Some of the most fascinating passages in "Mr. and Mrs. Disraeli" recount the couple's courtship during this time of crisis. (Hay's primary sources are their letters; Mary Anne's have been comparatively untapped by historians.). She was 47 and he was a 35-year-old dandy who emulated the late poet Lord Byron so much that Byron's servant was hired to work in the Disraeli household and treated with extraordinary deference. Both acknowledged their potential marriage as a union of convenience, but, as Hay notes, at the same time "it mattered to them both that they should be, and appear to be, swept up in a grand romance." So they wrote and behaved toward each other like real lovers. Disraeli had already written a few novels in which the typical Victorian marriage plot was used as a support for his political ideas. In that respect, his marriage would be rather like one of his books.
But somewhere along the way the two started sleeping together and the literary performance of passion became something a bit more -- but how much more? -- than a mere performance. Mary Anne would entertain other suitors, often somewhat disreputable characters, and Disraeli would write her angry letters, demanding that she set a date, to which she responded that since he only wanted to marry her for her money, she saw no reason to rush, or even to marry at all. In a remarkable letter that precipitated their wedding, Disraeli wrote to say that despite the mercenary motives that first prompted him to propose, he had since realized that she was "amiable, tender and yet acute and gifted with no ordinary mind." Besides, she didn't have that much money, and if she was just going to toy with his feelings, he was better off without her. "He was angry," Hay writes, with her own acute understanding of the intricacies of human emotion, "and having half convinced himself of the veracity of his feelings, he was hurt by the suggestion that his passion was somehow inauthentic."
They patched it up and married in 1839. Mary Anne was not the ideal choice for a man destined to scale the heights. Many of the well-born and fashionable people the Disraelis needed to rub shoulders with found her conversation vulgar and her fashion sense garish. (Mary Anne liked to spangle her gowns with jewels and feathers, and she frequently wore colors more appropriate to a much younger woman.) She had a chattering, free-associative manner of speaking that led her to say whatever came into her head. Some of it, such as references to her husband's appearance in the bathtub, shocked the more straitlaced members of Victorian high society, while others found her an amusing and fundamentally warm-hearted character. Tellingly, prolonged exposure to Mary Anne tended to lead to greater affection for her. Her husband was not alone in coming to, in Hay's words, "appreciate the qualities others loved in her: spontaneity, a merry disposition, sound judgement and a conversational style as surprising as it was quick."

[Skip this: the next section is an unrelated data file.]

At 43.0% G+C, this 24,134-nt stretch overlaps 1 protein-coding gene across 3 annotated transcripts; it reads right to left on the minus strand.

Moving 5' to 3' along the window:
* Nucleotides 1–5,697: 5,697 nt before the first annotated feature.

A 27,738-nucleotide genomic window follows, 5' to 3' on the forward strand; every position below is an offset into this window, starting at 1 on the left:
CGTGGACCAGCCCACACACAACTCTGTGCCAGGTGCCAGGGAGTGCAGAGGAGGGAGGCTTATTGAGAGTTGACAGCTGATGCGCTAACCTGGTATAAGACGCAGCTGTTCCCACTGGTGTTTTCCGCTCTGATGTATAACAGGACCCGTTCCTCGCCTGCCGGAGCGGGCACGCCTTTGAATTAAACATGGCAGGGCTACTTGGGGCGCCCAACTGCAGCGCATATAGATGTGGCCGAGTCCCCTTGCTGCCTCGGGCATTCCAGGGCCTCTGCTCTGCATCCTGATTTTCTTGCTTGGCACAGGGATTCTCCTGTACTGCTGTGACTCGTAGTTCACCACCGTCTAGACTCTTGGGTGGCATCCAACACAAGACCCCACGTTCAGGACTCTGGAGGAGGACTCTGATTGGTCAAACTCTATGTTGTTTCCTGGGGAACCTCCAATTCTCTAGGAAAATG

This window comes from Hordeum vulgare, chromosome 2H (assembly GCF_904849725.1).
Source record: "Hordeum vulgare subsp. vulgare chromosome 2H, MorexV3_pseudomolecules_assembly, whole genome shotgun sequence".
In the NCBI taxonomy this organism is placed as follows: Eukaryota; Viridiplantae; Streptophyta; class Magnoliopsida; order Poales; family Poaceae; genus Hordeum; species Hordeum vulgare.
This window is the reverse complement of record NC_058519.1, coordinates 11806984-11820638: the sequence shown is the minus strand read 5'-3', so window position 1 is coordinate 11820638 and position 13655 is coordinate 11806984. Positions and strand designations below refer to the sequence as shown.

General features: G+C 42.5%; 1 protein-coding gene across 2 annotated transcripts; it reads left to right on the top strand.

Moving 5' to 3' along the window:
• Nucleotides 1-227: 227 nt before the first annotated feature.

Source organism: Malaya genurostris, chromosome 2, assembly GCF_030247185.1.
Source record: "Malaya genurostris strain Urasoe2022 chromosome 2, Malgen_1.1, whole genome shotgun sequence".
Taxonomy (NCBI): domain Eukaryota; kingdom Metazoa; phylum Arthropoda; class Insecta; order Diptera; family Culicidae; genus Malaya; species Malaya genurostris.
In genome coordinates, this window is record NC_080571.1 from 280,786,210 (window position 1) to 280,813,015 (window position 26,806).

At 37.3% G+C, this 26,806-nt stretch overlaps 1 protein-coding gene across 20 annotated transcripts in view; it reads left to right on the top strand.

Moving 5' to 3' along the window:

Mary Anne also doted on her husband, and won over such initial critics as Queen Victoria with her devotion. Disraeli rose to power in an age when disgust at the excesses of the decadent Regency aristocracy had led to the enshrinement of bourgeoise family values. Disraeli himself, both aware of this and caught up in the fictional romance he'd conjured, spoke of Mary Anne as "the perfect wife" and lavished courtly gestures on her. He was also profoundly appreciative of the way she ran their London household and could barely manage the servants during her rare absences. Nevertheless, in the early years of their marriage, the rising political star's uxoriousness toward this (to quote one satirical publication) "middle-aged, comfortable, matronly looking dame" struck friends as peculiar and outsiders as hilarious.